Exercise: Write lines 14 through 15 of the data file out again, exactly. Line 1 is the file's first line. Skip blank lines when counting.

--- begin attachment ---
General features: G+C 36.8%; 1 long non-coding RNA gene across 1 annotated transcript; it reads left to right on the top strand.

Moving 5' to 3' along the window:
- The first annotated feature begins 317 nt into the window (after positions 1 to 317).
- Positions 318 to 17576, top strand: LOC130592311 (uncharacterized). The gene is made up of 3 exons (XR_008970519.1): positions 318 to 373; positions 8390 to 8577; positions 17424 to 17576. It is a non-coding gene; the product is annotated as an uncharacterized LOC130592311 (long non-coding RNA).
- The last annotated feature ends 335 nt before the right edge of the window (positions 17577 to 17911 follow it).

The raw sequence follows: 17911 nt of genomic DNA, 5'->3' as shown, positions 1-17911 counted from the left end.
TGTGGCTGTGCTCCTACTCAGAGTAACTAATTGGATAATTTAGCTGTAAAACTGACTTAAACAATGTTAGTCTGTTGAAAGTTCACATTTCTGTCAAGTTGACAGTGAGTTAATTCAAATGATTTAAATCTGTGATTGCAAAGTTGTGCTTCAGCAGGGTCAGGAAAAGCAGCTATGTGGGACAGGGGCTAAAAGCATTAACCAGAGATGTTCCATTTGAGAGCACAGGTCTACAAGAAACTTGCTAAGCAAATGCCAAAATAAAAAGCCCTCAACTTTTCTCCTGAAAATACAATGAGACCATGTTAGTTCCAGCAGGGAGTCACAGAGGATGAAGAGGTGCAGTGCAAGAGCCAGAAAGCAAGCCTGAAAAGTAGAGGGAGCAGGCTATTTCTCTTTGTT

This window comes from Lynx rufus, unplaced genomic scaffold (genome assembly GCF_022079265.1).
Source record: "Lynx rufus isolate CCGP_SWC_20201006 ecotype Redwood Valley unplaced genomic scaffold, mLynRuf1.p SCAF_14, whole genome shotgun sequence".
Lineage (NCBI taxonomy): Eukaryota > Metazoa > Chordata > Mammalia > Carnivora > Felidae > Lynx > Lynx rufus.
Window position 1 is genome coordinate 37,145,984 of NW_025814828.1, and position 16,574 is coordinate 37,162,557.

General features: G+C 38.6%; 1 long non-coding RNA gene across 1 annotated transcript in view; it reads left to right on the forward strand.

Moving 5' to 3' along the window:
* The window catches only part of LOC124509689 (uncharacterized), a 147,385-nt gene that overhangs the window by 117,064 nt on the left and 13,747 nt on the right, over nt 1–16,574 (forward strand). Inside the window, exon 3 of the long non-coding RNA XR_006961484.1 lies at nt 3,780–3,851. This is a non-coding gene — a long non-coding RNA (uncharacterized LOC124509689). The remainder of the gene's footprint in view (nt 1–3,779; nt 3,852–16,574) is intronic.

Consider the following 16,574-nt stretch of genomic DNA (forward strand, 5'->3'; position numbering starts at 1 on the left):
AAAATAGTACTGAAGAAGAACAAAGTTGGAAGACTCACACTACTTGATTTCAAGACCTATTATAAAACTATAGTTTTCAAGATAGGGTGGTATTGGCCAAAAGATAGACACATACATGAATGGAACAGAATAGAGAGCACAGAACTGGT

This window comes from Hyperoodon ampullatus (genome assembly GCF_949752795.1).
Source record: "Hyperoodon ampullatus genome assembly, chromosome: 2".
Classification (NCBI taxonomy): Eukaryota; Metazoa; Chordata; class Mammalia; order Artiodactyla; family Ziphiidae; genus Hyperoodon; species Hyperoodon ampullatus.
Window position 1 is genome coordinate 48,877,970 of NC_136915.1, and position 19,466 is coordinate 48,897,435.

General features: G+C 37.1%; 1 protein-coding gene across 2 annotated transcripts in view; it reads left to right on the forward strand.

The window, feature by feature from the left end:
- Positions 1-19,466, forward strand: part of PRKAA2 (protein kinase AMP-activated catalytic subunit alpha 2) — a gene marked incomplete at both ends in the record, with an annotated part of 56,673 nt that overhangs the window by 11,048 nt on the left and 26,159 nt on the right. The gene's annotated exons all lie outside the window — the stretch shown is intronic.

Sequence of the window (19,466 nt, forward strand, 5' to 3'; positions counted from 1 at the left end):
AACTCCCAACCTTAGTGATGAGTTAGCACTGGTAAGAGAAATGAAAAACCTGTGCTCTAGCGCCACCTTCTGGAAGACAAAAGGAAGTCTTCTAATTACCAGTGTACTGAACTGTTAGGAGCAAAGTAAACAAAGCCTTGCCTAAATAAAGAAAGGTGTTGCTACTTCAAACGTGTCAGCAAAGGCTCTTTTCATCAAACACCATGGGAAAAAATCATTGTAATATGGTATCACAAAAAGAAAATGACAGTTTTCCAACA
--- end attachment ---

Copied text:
* The window catches only part of LOC124509689 (uncharacterized), a 147,385-nt gene that overhangs the window by 117,064 nt on the left and 13,747 nt on the right, over nt 1–16,574 (forward strand). Inside the window, exon 3 of the long non-coding RNA XR_006961484.1 lies at nt 3,780–3,851. This is a non-coding gene — a long non-coding RNA (uncharacterized LOC124509689). The remainder of the gene's footprint in view (nt 1–3,779; nt 3,852–16,574) is intronic.

Consider the following 16,574-nt stretch of genomic DNA (forward strand, 5'->3'; position numbering starts at 1 on the left):